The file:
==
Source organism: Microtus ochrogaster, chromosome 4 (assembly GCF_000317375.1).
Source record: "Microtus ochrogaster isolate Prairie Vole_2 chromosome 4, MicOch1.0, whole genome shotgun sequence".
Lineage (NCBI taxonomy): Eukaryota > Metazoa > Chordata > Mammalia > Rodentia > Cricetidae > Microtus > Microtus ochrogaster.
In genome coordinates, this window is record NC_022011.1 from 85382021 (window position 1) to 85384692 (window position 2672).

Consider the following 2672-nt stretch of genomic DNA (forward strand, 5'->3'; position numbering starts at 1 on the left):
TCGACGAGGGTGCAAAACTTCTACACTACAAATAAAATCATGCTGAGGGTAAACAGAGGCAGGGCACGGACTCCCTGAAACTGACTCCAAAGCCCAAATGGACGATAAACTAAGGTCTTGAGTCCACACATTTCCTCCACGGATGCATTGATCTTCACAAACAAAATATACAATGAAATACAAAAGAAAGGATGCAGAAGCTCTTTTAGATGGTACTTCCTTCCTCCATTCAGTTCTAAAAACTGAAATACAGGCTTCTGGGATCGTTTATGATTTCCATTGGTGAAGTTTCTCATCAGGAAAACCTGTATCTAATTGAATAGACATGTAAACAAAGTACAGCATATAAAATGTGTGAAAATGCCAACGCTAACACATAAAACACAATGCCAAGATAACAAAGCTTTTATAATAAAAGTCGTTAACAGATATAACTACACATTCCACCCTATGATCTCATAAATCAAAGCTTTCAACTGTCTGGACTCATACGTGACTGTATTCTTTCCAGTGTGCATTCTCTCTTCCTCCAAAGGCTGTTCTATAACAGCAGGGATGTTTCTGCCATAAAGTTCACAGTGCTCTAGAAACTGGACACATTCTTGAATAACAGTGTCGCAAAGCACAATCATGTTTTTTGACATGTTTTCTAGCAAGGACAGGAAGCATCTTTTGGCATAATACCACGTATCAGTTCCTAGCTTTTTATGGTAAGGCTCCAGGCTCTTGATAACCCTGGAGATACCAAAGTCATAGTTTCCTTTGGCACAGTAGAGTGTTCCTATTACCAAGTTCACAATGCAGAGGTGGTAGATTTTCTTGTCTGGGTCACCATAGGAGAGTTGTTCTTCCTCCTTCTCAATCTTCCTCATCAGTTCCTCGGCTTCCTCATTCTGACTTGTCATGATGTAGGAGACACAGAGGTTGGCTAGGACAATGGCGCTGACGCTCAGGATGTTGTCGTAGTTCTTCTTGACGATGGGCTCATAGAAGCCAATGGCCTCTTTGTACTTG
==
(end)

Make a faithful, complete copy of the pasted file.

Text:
Source organism: Microtus ochrogaster, chromosome 4 (assembly GCF_000317375.1).
Source record: "Microtus ochrogaster isolate Prairie Vole_2 chromosome 4, MicOch1.0, whole genome shotgun sequence".
Lineage (NCBI taxonomy): Eukaryota > Metazoa > Chordata > Mammalia > Rodentia > Cricetidae > Microtus > Microtus ochrogaster.
In genome coordinates, this window is record NC_022011.1 from 85382021 (window position 1) to 85384692 (window position 2672).

Consider the following 2672-nt stretch of genomic DNA (forward strand, 5'->3'; position numbering starts at 1 on the left):
TCGACGAGGGTGCAAAACTTCTACACTACAAATAAAATCATGCTGAGGGTAAACAGAGGCAGGGCACGGACTCCCTGAAACTGACTCCAAAGCCCAAATGGACGATAAACTAAGGTCTTGAGTCCACACATTTCCTCCACGGATGCATTGATCTTCACAAACAAAATATACAATGAAATACAAAAGAAAGGATGCAGAAGCTCTTTTAGATGGTACTTCCTTCCTCCATTCAGTTCTAAAAACTGAAATACAGGCTTCTGGGATCGTTTATGATTTCCATTGGTGAAGTTTCTCATCAGGAAAACCTGTATCTAATTGAATAGACATGTAAACAAAGTACAGCATATAAAATGTGTGAAAATGCCAACGCTAACACATAAAACACAATGCCAAGATAACAAAGCTTTTATAATAAAAGTCGTTAACAGATATAACTACACATTCCACCCTATGATCTCATAAATCAAAGCTTTCAACTGTCTGGACTCATACGTGACTGTATTCTTTCCAGTGTGCATTCTCTCTTCCTCCAAAGGCTGTTCTATAACAGCAGGGATGTTTCTGCCATAAAGTTCACAGTGCTCTAGAAACTGGACACATTCTTGAATAACAGTGTCGCAAAGCACAATCATGTTTTTTGACATGTTTTCTAGCAAGGACAGGAAGCATCTTTTGGCATAATACCACGTATCAGTTCCTAGCTTTTTATGGTAAGGCTCCAGGCTCTTGATAACCCTGGAGATACCAAAGTCATAGTTTCCTTTGGCACAGTAGAGTGTTCCTATTACCAAGTTCACAATGCAGAGGTGGTAGATTTTCTTGTCTGGGTCACCATAGGAGAGTTGTTCTTCCTCCTTCTCAATCTTCCTCATCAGTTCCTCGGCTTCCTCATTCTGACTTGTCATGATGTAGGAGACACAGAGGTTGGCTAGGACAATGGCGCTGACGCTCAGGATGTTGTCGTAGTTCTTCTTGACGATGGGCTCATAGAAGCCAATGGCCTCTTTGTACTTG